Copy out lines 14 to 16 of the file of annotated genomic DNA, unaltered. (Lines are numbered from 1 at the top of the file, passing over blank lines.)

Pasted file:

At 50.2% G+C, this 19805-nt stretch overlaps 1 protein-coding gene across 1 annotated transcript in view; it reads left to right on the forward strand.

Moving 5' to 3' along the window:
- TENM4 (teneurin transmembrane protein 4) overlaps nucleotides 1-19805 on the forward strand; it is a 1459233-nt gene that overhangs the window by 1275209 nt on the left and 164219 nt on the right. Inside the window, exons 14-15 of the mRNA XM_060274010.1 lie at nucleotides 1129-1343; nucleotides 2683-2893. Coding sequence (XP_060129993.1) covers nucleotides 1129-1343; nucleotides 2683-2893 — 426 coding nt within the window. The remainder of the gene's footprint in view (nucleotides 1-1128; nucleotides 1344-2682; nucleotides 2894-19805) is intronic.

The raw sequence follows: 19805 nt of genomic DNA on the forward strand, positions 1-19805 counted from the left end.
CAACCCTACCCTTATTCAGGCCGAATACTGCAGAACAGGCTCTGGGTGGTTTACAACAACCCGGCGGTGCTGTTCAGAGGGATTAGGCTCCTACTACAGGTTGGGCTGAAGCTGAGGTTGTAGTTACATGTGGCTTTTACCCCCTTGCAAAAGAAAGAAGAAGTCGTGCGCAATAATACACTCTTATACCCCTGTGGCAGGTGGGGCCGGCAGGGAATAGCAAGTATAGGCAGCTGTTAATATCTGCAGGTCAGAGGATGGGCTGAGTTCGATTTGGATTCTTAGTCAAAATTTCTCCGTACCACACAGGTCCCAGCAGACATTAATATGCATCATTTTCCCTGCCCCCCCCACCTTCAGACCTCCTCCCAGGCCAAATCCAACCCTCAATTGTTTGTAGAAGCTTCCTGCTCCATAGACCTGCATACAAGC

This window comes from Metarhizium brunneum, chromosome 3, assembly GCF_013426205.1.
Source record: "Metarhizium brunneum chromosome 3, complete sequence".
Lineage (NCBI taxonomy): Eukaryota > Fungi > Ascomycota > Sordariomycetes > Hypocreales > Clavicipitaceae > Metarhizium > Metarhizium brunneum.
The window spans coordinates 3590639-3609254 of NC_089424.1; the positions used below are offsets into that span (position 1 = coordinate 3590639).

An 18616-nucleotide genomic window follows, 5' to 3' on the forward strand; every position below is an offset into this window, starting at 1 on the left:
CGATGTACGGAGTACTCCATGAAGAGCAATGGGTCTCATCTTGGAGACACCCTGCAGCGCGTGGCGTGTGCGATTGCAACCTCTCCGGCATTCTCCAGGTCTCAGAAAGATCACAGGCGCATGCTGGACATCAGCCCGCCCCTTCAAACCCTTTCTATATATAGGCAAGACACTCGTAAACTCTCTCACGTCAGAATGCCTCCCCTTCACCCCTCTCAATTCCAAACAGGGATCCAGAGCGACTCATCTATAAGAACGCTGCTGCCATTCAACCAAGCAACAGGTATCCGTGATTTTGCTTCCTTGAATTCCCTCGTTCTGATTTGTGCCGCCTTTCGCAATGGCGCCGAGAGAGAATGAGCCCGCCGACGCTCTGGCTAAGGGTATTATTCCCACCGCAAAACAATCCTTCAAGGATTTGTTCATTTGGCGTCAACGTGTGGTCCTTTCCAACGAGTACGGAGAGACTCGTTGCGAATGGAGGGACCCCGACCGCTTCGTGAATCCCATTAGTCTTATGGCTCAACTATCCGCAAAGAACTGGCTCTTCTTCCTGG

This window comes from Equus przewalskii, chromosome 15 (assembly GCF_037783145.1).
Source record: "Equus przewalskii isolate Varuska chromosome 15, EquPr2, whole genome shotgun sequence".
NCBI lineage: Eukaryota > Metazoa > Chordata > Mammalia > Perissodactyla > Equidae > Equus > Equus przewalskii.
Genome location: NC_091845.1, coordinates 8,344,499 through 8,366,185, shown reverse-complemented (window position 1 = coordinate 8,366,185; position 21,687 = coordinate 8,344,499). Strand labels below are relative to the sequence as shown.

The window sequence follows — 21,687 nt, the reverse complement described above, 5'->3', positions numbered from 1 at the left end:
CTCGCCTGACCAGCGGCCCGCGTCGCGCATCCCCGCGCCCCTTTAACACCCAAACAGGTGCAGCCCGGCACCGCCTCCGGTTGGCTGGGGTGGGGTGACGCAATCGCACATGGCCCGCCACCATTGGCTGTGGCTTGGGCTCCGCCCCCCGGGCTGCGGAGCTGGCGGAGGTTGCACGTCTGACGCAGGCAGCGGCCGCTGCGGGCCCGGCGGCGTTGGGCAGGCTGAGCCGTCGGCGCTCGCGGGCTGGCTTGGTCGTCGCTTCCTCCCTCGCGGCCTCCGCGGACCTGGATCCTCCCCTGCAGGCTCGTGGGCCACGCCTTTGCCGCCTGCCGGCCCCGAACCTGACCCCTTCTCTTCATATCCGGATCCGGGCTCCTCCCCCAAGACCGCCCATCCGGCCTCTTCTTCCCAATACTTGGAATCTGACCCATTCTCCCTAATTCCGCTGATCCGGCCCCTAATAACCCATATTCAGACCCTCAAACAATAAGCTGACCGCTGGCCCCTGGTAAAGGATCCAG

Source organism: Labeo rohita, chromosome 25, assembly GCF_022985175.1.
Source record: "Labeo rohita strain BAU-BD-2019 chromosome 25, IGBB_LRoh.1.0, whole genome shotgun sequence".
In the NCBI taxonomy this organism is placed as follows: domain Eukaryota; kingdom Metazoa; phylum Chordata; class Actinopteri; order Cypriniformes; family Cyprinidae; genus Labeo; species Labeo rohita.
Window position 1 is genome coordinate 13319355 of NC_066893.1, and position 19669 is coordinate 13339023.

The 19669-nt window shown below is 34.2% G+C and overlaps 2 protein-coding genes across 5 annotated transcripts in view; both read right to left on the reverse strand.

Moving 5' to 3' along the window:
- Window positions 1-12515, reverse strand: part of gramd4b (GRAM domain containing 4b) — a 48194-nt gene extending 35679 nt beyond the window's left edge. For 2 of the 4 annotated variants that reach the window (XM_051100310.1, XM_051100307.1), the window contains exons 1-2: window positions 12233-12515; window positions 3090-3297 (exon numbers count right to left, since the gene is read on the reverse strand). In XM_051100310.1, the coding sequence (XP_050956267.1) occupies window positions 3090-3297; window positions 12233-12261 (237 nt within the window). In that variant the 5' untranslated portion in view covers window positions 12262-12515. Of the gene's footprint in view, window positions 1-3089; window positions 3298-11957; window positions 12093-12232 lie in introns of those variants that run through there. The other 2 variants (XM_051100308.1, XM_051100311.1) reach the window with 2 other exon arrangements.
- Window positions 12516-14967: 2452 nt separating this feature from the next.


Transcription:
NCBI lineage: Eukaryota > Metazoa > Chordata > Mammalia > Perissodactyla > Equidae > Equus > Equus przewalskii.
Genome location: NC_091845.1, coordinates 8,344,499 through 8,366,185, shown reverse-complemented (window position 1 = coordinate 8,366,185; position 21,687 = coordinate 8,344,499). Strand labels below are relative to the sequence as shown.

The window sequence follows — 21,687 nt, the reverse complement described above, 5'->3', positions numbered from 1 at the left end: